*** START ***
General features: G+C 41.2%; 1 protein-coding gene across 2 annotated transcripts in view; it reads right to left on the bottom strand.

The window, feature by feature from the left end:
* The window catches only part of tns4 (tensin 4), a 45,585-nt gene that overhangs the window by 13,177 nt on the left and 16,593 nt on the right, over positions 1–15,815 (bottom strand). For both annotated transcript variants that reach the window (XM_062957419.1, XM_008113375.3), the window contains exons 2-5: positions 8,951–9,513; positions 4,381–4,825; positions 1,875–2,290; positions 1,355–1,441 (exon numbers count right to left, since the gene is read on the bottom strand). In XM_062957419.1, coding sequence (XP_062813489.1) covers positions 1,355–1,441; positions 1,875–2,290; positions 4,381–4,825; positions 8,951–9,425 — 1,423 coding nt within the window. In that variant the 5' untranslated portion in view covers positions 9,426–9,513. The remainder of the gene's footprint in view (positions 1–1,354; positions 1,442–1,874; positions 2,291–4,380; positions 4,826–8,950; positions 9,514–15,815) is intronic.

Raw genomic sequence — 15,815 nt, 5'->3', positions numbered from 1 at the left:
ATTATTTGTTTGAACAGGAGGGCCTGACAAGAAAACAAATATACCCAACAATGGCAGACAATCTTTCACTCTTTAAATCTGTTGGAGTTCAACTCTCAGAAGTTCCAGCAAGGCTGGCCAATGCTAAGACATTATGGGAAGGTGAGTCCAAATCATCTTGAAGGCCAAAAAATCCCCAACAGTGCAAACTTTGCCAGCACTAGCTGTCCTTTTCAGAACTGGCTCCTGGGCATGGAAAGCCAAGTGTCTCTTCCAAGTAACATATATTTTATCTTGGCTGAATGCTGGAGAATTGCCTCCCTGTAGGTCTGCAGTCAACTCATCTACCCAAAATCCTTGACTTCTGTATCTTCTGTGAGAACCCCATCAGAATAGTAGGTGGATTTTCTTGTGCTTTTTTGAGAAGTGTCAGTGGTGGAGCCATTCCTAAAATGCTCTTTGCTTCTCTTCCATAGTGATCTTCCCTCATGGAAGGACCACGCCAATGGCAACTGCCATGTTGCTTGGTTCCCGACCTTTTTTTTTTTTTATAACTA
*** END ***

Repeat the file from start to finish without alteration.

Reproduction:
General features: G+C 41.2%; 1 protein-coding gene across 2 annotated transcripts in view; it reads right to left on the bottom strand.

The window, feature by feature from the left end:
* The window catches only part of tns4 (tensin 4), a 45,585-nt gene that overhangs the window by 13,177 nt on the left and 16,593 nt on the right, over positions 1–15,815 (bottom strand). For both annotated transcript variants that reach the window (XM_062957419.1, XM_008113375.3), the window contains exons 2-5: positions 8,951–9,513; positions 4,381–4,825; positions 1,875–2,290; positions 1,355–1,441 (exon numbers count right to left, since the gene is read on the bottom strand). In XM_062957419.1, coding sequence (XP_062813489.1) covers positions 1,355–1,441; positions 1,875–2,290; positions 4,381–4,825; positions 8,951–9,425 — 1,423 coding nt within the window. In that variant the 5' untranslated portion in view covers positions 9,426–9,513. The remainder of the gene's footprint in view (positions 1–1,354; positions 1,442–1,874; positions 2,291–4,380; positions 4,826–8,950; positions 9,514–15,815) is intronic.

Raw genomic sequence — 15,815 nt, 5'->3', positions numbered from 1 at the left:
ATTATTTGTTTGAACAGGAGGGCCTGACAAGAAAACAAATATACCCAACAATGGCAGACAATCTTTCACTCTTTAAATCTGTTGGAGTTCAACTCTCAGAAGTTCCAGCAAGGCTGGCCAATGCTAAGACATTATGGGAAGGTGAGTCCAAATCATCTTGAAGGCCAAAAAATCCCCAACAGTGCAAACTTTGCCAGCACTAGCTGTCCTTTTCAGAACTGGCTCCTGGGCATGGAAAGCCAAGTGTCTCTTCCAAGTAACATATATTTTATCTTGGCTGAATGCTGGAGAATTGCCTCCCTGTAGGTCTGCAGTCAACTCATCTACCCAAAATCCTTGACTTCTGTATCTTCTGTGAGAACCCCATCAGAATAGTAGGTGGATTTTCTTGTGCTTTTTTGAGAAGTGTCAGTGGTGGAGCCATTCCTAAAATGCTCTTTGCTTCTCTTCCATAGTGATCTTCCCTCATGGAAGGACCACGCCAATGGCAACTGCCATGTTGCTTGGTTCCCGACCTTTTTTTTTTTTTATAACTA